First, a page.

South Africa’s beloved Ladysmith Black Mambazo (LBM), the Grammy-winning isicathamiya group, have embarked on a countrywide tour to celebrate their 50 years together.
Isicathamiya (from the Zulu word meaning "to walk softly”) is a style of singing that focuses on deft harmonising. Isicathamiya choral competitions are popular in South Africa.
The Back to eKasi (slang, meaning “home”, from the Afrikaans word lokasie, meaning “township”) tour sees the globe-trotting group going back to their roots and taking their unique a cappella sound to townships around South Africa between 16 and 24 September 2010.
Fans in Bloemfontein, Thokoza in Ekurhuleni municipality, Rustenburg North, Atteridgeville, Ermelo, Bela-Bela and KwaMashu near Durban are in for a treat, with performances from LBM and two local curtain-raisers at each venue.
All seven concerts during the nine-day tour are free.
The eKasi tour also celebrates the youthful LBM founder Joseph Shabalala’s 70th birthday on 28 August, as well as a decade of South African-Norwegian cultural collaboration through the funding organisation Mmino, which works exclusively with music projects.
Because of this milestone, Norwegian singer Kristin Asbjørnsen will also take the stage with the distinguished vocalists.
Tor Christian Hildan, Norwegian ambassador to South Africa, said that music was the core of the two countries’ cultural cooperation.
“We share common values and see the importance of music in cross-cultural communication as a powerful tool to address demanding social, economic and political issues,” said Hildan.
“In this spirit I congratulate Ladysmith Black Mambazo, Joseph Shabalala, and Mmino – and I am proud to introduce our own Kristin Asbjørnsen to South African audiences through this unique township tour.”
A singer and composer, Asbjørnsen works with the musical ensembles Dadafon and Krøyt, and is also a member of the experimental vocal quartet Kvitretten.
The tour is supported by, among others, Gallo, LBM’s South African record company, and the National Arts Council (NAC), based in Newtown, Johannesburg.
“We congratulate uBaba [a term of respect] Shabalala on his 70th birthday, Ladysmith Black Mambazo on its 50th, and Mmino, our own child, on its 10th,” said NAC CEO Annabell Lebethe.
“We are very happy to be part of this very special tour that brings Mambazo back to the townships to share their beautiful sounds with the people who helped shape our arts heritage.”
Breaking down musical boundaries
The triple Grammy winners - in 1987, 2004 and 2009 - have performed and collaborated with the world’s best, including Paul Simon, Dolly Parton, Sarah McLachlan, gospel veteran Mavis Staples, and many more.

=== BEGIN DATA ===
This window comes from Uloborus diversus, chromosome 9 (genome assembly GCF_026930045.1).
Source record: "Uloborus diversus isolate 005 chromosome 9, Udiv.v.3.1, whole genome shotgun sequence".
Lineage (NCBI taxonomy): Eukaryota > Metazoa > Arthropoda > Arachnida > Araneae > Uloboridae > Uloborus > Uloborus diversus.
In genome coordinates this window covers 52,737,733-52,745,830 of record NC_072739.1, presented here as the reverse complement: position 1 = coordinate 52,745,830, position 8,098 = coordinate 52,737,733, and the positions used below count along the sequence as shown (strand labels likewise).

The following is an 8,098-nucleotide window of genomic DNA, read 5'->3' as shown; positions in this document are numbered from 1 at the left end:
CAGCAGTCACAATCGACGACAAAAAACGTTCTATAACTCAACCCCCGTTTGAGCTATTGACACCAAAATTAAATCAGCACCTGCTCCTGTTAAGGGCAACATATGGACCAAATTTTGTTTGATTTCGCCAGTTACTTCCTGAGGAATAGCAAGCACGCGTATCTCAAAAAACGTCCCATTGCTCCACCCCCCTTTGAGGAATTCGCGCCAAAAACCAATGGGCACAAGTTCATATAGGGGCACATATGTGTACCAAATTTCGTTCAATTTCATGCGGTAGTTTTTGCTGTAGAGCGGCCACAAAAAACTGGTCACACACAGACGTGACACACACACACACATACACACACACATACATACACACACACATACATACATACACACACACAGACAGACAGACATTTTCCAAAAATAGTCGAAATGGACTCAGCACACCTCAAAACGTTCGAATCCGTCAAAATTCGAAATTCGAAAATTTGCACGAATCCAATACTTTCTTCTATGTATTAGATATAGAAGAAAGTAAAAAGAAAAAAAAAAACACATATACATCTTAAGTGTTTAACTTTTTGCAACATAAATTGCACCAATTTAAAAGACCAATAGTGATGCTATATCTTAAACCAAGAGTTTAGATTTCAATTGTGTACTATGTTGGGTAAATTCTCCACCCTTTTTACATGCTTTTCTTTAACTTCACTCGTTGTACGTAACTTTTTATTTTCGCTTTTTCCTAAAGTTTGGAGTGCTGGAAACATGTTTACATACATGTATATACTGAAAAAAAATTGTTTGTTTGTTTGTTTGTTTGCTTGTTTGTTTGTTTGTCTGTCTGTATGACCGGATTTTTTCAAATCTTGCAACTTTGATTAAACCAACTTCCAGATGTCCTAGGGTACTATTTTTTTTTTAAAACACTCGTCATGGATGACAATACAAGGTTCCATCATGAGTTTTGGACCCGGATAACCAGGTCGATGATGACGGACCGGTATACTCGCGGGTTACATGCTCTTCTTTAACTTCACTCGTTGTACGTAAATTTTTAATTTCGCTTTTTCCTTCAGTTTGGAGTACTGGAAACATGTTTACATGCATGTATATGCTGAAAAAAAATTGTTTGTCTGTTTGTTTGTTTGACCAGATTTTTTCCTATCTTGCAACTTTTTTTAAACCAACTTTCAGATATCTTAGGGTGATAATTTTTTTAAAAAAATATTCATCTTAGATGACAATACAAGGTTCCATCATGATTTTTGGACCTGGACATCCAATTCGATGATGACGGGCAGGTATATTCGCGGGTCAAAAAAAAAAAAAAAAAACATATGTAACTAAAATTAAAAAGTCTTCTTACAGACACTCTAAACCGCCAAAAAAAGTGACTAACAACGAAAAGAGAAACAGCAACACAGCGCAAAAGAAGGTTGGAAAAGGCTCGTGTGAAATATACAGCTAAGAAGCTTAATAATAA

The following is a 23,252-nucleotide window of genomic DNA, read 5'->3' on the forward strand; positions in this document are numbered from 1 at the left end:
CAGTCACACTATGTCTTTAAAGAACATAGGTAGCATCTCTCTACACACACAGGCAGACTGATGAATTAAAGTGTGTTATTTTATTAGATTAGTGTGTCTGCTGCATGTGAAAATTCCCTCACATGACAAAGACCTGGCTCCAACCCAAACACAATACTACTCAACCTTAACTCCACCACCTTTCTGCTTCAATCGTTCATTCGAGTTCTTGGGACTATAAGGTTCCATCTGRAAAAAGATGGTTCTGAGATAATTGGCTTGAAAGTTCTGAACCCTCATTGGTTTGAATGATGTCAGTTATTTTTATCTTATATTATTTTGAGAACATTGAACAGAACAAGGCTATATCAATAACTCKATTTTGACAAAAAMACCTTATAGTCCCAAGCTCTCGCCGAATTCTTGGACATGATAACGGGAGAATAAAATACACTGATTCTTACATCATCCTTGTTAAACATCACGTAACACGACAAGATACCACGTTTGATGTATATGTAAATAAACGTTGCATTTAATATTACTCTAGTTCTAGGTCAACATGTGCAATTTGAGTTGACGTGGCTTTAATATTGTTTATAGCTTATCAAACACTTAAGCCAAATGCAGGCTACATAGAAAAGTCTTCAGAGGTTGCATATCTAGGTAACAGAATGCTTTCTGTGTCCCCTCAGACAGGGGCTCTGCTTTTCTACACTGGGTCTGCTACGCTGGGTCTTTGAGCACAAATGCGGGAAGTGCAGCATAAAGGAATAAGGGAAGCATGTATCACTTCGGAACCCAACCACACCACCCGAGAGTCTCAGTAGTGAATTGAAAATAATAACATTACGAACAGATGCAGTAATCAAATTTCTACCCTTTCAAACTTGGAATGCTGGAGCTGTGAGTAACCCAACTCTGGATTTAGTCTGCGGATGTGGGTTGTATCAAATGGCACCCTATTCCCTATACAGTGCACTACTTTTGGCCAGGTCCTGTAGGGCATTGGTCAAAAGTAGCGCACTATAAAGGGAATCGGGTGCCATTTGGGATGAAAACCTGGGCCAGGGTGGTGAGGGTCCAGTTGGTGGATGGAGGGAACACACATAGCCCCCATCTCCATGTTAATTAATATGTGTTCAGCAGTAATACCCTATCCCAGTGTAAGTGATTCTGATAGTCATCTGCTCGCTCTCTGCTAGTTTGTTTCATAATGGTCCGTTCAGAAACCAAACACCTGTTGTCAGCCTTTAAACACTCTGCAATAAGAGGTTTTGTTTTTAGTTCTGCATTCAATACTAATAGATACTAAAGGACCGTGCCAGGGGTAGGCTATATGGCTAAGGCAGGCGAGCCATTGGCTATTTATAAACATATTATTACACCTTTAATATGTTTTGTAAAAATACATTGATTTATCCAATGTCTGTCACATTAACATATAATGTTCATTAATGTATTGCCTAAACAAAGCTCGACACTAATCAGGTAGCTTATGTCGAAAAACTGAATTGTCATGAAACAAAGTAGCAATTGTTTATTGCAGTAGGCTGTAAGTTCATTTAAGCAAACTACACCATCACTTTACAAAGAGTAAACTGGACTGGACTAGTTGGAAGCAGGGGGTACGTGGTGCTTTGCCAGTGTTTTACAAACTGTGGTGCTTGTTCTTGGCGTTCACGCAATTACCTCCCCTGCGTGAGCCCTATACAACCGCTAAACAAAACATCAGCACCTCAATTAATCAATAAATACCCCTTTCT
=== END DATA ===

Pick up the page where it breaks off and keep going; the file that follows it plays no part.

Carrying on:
It was Simon who, in the mid-1980s at the height of the international cultural boycott of South Africa, defied the ban to work with a group from that country, and the result was the iconic Graceland album, which rocketed LBM to international stardom.
In 2006 they worked with pop sensation Josh Groban on his album Awake, appearing in two songs, Lullaby and the classic South African protest song Weeping. They also performed live with Groban in the US on the Awake tour.
Joseph Shabalala, then a factory worker, founded the group in 1960, basing its style on gospel music and traditional African harmonies. He had just converted to Christianity, an event that played a big role in LBM's musical direction, but he has always emphasised that their message is not meant for any one religious group.
LBM is very much a family affair, with the original line-up comprising members of the Shabalala and Mazibuko families. Today there are five Shabalalas and two Mazibukos in the group, with a Dlamini and Mthembu as well.
In the five decades since, LBM have gone on to achieve international fame and acclaim. While their 13 Grammy nominations have yielded three wins, there has also been a host of other nominations, including Emmys, South African Music Awards, and an Academy Award nod in 2001 for the short documentary titled On Tip Toe: Gentle Steps to Freedom.
As individuals and as a group, LBM have been consummate international ambassadors for South African culture, but their global popularity and success has meant that fans at home often miss out on performances. This makes the eKasi tour all the more special.
“I think it is going to bring lots of memories because we have not been in these places in some time ... we perform in their cities, but not in townships,” said group member Albert Mazibuko. “It is wonderful and we are so looking forward to it,”
Back to eKasi tour itinerary: